3. Any other news on this?
    BTW, the major impact from DDT was to brown pelicans, not bald eagles. The Park Service has made several significant management errors on the Channel Islands. The introduction of golden eagles was only one of them.

  4. A few facts you either got wrong or are missing in your detailed comment: They were not “boars” (the 5,036 that were killed), they were feral pigs. Not the same species. And the Island Fox became easier prey for the Golden eagles when the program to eradicate the wild fennel on the island backfired. When the fennel was removed, much of the refuge from the eagles was removed, resulting in the foxes becoming highly vulnerable to attack. A food source for the Golden eagles was feral pigs. When the pigs began to “disappear” (slaughtered), the eagles turned to foxes as a food source. As for the reintroduction of Bald eagles to Santa Cruz Island, many of the eagles didn’t want to be there, and some were even found floundered in the open ocean, as they attempted to return to their natural habitat on the mainland.

  5. Santa Cruz island must have burned occasionally before the first man ever set foot on it. I would also be very surprised if the Indians didn’t start fires on the island, either accidentally or intentionally, before it became a ranch. Finally, I would imagine the sheep that used to inhabit the island must have consumed a significant amount of vegetation. Were the sheep helping to manage the fuel loads and reduce the the fire hazard on the island for all those years?

  6. 02:48: Please do at least a little bit of research before disputing others or presenting what you simply believe to be facts. 1. There is no separate species of “wild boars” in N. America. They are all introduced feral pigs. They are/were all the same species that most people call ham or bacon. 2. There is no such thing as wild fennel on the Channel Islands. Sweet fennel a highly-invasive species that was introduced by ranching less than 100 years ago. 3. The Channel Islands are the natural historical habitat of Bald Eagles as well as the mainland. That is not the case with Golden Eagles. I could find reports of only three of the initial 24 introduced birds left the island after introduction, and 2 of those were successfully rescued and reintroduced. Today, more than 60 Bald Eagles happily call the islands home. Yes, it is a delicate balance and the many collaborating scientists are still discovering the unique dynamics of these fragile isolated ecosystems. I am glad that they are using science to guide their decisions.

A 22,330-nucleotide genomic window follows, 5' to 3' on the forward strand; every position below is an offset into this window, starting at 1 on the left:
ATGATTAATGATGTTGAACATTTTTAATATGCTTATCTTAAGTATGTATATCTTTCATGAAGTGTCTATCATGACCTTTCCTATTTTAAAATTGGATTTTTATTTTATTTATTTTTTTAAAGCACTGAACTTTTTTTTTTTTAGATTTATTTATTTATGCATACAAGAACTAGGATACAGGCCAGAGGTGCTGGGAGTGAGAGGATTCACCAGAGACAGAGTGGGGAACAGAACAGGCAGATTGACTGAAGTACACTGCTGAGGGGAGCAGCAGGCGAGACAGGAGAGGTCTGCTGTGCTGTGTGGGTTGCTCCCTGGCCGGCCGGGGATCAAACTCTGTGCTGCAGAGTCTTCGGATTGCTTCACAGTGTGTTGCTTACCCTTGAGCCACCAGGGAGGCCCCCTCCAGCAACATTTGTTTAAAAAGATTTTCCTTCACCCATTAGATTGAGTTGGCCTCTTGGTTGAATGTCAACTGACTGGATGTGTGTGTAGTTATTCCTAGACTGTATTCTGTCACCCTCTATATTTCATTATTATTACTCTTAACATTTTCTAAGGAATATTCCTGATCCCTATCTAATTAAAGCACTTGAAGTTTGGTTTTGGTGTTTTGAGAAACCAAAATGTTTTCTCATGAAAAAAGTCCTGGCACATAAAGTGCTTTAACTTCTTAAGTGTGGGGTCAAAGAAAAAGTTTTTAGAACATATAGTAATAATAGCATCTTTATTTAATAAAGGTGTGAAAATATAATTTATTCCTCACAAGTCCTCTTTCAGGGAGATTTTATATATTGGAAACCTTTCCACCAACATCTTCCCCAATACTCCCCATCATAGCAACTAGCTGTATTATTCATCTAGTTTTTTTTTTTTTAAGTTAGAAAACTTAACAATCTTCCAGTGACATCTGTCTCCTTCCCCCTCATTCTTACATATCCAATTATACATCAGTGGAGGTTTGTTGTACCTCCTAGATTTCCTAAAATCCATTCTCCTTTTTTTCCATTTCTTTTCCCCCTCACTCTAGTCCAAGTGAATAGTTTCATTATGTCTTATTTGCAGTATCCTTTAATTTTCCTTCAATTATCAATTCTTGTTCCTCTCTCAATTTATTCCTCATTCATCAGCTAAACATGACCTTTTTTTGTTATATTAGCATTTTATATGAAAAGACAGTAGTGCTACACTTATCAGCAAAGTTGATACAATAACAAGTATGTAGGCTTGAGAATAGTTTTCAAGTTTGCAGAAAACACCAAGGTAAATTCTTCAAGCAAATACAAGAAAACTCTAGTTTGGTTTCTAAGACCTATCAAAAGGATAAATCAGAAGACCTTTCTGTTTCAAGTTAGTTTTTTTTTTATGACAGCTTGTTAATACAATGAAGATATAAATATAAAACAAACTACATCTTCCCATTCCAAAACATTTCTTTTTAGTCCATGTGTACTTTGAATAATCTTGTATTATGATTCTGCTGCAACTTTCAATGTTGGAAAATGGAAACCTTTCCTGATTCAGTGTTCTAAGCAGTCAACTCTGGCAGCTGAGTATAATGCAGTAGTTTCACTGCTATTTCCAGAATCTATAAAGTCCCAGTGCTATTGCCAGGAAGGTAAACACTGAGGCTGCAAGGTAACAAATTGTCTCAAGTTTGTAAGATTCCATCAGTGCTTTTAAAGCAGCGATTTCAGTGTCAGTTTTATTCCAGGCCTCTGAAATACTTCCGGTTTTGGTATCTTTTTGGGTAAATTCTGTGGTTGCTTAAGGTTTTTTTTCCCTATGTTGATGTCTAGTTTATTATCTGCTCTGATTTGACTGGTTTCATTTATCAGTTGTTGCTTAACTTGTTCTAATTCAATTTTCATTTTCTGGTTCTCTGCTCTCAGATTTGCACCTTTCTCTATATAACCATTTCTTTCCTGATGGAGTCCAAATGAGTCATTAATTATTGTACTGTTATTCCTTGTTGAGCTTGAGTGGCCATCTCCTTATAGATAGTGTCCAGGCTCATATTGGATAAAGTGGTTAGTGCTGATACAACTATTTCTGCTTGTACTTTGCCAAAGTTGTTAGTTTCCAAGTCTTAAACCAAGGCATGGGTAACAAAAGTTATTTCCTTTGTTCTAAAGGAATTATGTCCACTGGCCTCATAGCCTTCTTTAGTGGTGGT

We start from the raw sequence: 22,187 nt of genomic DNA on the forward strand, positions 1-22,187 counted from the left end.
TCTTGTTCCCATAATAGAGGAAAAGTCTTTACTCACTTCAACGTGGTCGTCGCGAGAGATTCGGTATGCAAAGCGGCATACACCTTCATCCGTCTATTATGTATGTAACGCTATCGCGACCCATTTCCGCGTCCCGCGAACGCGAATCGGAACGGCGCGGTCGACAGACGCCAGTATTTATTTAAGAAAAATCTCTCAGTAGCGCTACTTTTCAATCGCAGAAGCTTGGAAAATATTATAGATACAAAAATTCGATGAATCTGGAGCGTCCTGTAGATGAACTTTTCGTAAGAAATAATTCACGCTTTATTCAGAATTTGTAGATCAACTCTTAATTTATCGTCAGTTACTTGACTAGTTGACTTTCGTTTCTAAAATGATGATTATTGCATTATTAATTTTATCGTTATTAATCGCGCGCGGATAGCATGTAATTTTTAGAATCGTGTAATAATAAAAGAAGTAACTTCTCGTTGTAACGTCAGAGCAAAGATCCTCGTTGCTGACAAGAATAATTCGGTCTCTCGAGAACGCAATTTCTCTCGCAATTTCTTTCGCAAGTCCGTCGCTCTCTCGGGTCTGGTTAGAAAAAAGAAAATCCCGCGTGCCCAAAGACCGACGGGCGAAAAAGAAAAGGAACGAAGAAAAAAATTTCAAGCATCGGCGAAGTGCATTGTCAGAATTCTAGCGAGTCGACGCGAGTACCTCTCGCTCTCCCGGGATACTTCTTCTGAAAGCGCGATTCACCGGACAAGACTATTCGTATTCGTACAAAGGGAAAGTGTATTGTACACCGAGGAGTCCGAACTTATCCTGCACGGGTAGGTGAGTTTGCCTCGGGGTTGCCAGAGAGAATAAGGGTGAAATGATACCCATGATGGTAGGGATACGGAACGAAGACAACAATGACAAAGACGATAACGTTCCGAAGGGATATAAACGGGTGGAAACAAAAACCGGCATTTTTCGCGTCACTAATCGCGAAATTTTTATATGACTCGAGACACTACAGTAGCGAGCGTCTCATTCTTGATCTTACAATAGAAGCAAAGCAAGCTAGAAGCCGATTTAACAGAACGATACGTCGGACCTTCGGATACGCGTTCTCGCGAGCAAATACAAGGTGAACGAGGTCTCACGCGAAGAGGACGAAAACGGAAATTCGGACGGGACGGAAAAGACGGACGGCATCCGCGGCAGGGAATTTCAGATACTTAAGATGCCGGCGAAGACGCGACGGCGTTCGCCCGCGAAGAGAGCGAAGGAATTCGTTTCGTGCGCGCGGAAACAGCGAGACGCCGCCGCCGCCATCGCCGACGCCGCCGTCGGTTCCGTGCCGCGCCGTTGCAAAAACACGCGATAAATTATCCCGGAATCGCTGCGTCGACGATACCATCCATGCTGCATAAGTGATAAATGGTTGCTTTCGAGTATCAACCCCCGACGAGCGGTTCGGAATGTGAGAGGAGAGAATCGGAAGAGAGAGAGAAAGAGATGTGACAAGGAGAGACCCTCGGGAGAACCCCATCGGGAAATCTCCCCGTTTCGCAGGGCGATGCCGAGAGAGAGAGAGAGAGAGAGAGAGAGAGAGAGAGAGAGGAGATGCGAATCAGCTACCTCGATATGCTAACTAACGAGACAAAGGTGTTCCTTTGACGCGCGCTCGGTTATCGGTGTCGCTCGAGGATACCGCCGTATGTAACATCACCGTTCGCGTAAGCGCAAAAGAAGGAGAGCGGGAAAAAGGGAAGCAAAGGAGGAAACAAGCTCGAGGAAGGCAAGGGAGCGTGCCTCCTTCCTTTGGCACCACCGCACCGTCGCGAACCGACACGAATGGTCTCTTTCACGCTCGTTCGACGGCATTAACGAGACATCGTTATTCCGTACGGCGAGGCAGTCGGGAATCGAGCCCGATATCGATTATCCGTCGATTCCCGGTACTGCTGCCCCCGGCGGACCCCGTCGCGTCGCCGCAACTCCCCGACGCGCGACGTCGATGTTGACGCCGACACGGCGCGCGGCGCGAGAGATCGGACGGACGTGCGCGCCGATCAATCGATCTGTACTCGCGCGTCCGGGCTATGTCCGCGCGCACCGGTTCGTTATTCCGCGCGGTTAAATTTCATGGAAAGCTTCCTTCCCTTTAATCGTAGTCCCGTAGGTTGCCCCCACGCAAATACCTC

7. According the the Channel Islands website: ” Archeological investigations indicate that Santa Cruz Island has been occupied for at least 9,000 years. The island was home to the largest population of island Chumash and developed a highly complex society dependent on marine harvest, craft specialization and trade with mainland groups. ” Several villages were on the island. In the 1700’s the Catholic Church “converted” the Chumash and by 1822 they were removed from the island.

  8. When we went hiking on SC Island in 1969, my friend found an arrow head and gave it to me. I still have it. I guess you think he planted it there? Pretty clever (and extraordinarily talented, if he made it himself) for a 16-year-old.